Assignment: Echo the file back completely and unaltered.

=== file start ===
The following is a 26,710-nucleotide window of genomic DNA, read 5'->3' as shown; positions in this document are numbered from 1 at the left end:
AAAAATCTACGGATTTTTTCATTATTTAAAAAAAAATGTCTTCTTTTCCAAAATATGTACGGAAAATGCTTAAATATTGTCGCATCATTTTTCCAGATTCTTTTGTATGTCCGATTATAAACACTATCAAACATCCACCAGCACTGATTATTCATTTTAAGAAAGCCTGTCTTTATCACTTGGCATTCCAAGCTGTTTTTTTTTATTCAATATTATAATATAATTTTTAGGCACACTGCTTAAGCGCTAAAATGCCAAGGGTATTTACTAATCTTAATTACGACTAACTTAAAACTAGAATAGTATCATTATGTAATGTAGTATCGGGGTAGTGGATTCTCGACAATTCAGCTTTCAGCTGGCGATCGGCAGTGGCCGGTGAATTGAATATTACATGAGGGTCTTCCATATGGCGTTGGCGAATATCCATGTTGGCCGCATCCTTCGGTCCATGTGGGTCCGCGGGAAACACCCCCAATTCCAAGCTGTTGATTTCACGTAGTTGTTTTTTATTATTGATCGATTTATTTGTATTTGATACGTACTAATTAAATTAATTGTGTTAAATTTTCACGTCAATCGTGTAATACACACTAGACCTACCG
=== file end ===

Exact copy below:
The following is a 26,710-nucleotide window of genomic DNA, read 5'->3' as shown; positions in this document are numbered from 1 at the left end:
AAAAATCTACGGATTTTTTCATTATTTAAAAAAAAATGTCTTCTTTTCCAAAATATGTACGGAAAATGCTTAAATATTGTCGCATCATTTTTCCAGATTCTTTTGTATGTCCGATTATAAACACTATCAAACATCCACCAGCACTGATTATTCATTTTAAGAAAGCCTGTCTTTATCACTTGGCATTCCAAGCTGTTTTTTTTTATTCAATATTATAATATAATTTTTAGGCACACTGCTTAAGCGCTAAAATGCCAAGGGTATTTACTAATCTTAATTACGACTAACTTAAAACTAGAATAGTATCATTATGTAATGTAGTATCGGGGTAGTGGATTCTCGACAATTCAGCTTTCAGCTGGCGATCGGCAGTGGCCGGTGAATTGAATATTACATGAGGGTCTTCCATATGGCGTTGGCGAATATCCATGTTGGCCGCATCCTTCGGTCCATGTGGGTCCGCGGGAAACACCCCCAATTCCAAGCTGTTGATTTCACGTAGTTGTTTTTTATTATTGATCGATTTATTTGTATTTGATACGTACTAATTAAATTAATTGTGTTAAATTTTCACGTCAATCGTGTAATACACACTAGACCTACCG